Helmut Thumm

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Helmut Thumm
Born 25 August 1895
Ravensburg
Died 13 July 1977(1977-07-13) (aged 81)
Welzheim
Allegiance German Empire German Empire (to 1918)
Germany Weimar Republic (to 1933)
Nazi Germany Nazi Germany
Service/branch Heer
Years of service 1914-1945
Rank General der Infanterie
Commands held Infanterie-Regiment 56
Jäger-Regiment 56
Battles/wars World War I
World War II
Awards Knight's Cross of the Iron Cross with Oak Leaves

Helmut Thumm (25 August 1895 – 13 July 1977) was a German general of infantry, serving during World War II. Born in Ravensburg, Thumm entered service in World War I on August 8, 1914, and earned his commission as a Leutnant on August 2, 1915 in the 125th Infantry Regiment.

Thumm was promoted to Oberst in October 1941, Generalmajor in March 1943, Generalleutnant in September 1943, and General der Infanterie in January 1945.

Thumm commanding the following formations:

I. Bataillon, 75. Infanterie-Regiment on October 1, 1938
56. Jäger-Regiment on June 13, 1940
5th Jäger Division on January 4, 1943
LXIV. Armeekorps on November 1, 1944

After pulling Hitler Youth teenagers out of the front lines against orders from above, he was relieved of his command of the LXIV. Armeekorps on January 20, 1945. Captured at the end of the war, Thumm spent some two and half years in an Allied POW camp. Thumm died in 1977 in Welzheim.

Awards[edit]

Reference in the Wehrmachtbericht[edit]

Date Original German Wehrmachtbericht wording Direct English translation
Sunday, 5 July 1941 In den Kämpfen im Osten zeichneten sich Oberst Buck und Oberstleutnant Thumm, Kommandeure von Infanterieregimentern sowie die Oberleutnante Pelikan in einer Sturmgeschützabteilung, Heine in einer Radfahrkompanie und Xanke in einem Infanterieregiment durch besondere Tapferkeit aus.[3] In the battles in the east Oberst Albert Buck and Oberstleutnant Thumm, commanders of infantry regiments as well as Oberleutnante Pelikan in a Sturmgeschützabteilung, Heine of a Radfahrkompanie and Xanke in an infantry regiment distinguished themselves through exceptional bravery.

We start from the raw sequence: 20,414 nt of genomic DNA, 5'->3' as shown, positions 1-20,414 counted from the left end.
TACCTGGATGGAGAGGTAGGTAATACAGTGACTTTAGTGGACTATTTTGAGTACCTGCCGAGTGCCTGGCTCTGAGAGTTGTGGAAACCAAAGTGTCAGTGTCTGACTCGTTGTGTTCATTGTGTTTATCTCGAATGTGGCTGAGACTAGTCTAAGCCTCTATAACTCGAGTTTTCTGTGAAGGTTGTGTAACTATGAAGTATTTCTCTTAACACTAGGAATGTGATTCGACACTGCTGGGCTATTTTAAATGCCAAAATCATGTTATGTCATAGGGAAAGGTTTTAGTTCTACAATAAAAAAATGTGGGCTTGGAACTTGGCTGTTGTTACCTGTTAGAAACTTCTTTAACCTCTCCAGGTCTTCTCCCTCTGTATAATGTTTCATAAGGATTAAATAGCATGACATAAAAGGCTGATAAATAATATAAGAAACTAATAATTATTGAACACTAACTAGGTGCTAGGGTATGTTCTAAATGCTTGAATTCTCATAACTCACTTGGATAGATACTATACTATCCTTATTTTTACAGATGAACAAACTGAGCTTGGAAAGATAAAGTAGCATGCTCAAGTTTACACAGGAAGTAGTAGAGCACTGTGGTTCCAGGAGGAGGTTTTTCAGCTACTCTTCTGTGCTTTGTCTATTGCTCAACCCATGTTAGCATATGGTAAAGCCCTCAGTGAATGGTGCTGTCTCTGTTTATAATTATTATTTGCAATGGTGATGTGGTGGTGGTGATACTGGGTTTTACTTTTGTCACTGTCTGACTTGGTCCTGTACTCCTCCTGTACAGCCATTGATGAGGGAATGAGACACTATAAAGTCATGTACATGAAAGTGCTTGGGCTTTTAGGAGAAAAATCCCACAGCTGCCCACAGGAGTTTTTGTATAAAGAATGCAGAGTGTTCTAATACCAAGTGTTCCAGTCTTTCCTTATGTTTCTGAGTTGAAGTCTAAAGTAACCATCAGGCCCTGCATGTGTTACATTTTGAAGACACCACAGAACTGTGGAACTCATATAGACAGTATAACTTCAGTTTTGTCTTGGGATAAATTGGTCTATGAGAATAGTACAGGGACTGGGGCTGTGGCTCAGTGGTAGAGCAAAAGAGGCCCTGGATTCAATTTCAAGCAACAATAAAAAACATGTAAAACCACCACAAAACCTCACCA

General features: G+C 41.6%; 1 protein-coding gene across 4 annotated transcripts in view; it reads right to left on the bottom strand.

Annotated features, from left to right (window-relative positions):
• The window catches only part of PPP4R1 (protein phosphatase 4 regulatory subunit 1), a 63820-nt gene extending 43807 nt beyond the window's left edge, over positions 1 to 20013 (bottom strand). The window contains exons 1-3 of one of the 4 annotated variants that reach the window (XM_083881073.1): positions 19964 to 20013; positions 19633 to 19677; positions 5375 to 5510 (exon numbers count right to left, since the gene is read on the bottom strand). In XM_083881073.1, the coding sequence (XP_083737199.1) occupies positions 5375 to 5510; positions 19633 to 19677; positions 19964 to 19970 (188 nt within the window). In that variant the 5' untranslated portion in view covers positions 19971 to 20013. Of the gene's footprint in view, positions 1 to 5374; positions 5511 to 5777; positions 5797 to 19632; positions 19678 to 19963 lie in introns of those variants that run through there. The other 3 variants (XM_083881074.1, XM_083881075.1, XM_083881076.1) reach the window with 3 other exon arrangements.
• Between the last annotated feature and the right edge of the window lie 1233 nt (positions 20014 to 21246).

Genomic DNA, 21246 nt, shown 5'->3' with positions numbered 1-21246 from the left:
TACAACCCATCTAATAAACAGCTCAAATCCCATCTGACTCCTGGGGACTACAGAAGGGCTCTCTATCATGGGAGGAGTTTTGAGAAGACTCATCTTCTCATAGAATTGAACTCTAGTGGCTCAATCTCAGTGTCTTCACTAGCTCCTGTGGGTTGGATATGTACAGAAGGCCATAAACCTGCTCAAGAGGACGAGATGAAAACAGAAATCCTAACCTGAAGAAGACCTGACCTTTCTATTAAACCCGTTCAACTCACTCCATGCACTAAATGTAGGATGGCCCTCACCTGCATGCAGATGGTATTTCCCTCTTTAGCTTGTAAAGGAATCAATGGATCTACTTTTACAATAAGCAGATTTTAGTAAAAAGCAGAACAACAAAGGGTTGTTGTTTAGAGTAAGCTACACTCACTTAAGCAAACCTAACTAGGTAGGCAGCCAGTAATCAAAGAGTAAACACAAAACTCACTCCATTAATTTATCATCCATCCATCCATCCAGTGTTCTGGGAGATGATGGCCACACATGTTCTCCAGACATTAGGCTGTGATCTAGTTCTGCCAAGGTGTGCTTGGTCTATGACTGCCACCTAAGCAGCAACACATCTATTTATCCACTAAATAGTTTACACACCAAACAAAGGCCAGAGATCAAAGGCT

References[edit]

Citations
  1. ^ Fellgiebel 2000, p. 422.
  2. ^ Fellgiebel 2000, p. 64.
  3. ^ Die Wehrmachtberichte 1939-1945 Band 1, p. 607
Bibliography
  • Die Wehrmachtberichte 1939–1945 Band 1, 1. September 1939 bis 31. Dezember 1941 [The Wehrmacht Reports 1939–1945 Volume 1, 1 September 1939 to 31 December 1941] (in German). München, Germany: Deutscher Taschenbuch Verlag GmbH & Co. KG. 1985. ISBN 978-3-423-05944-2. 
  • Fellgiebel, Walther-Peer (2000). Die Träger des Ritterkreuzes des Eisernen Kreuzes 1939–1945 – Die Inhaber der höchsten Auszeichnung des Zweiten Weltkrieges aller Wehrmachtsteile [The Bearers of the Knight's Cross of the Iron Cross 1939–1945 — The Owners of the Highest Award of the Second World War of all Wehrmacht Branches] (in German). Friedberg, Germany: Podzun-Pallas. ISBN 978-3-7909-0284-6. 
  • Scherzer, Veit (2007). Die Ritterkreuzträger 1939–1945 Die Inhaber des Ritterkreuzes des Eisernen Kreuzes 1939 von Heer, Luftwaffe, Kriegsmarine, Waffen-SS, Volkssturm sowie mit Deutschland verbündeter Streitkräfte nach den Unterlagen des Bundesarchives [The Knight's Cross Bearers 1939–1945 The Holders of the Knight's Cross of the Iron Cross 1939 by Army, Air Force, Navy, Waffen-SS, Volkssturm and Allied Forces with Germany According to the Documents of the Federal Archives] (in German). Jena, Germany: Scherzers Miltaer-Verlag. ISBN 978-3-938845-17-2. 

External links[edit]

Military offices
Preceded by
General der Infanterie Otto Lasch
Commander of LXIV. Armeekorps
1 November 1944 – 15 January 1945
Succeeded by
General der Artillerie Friedrich-Wilhelm Hauck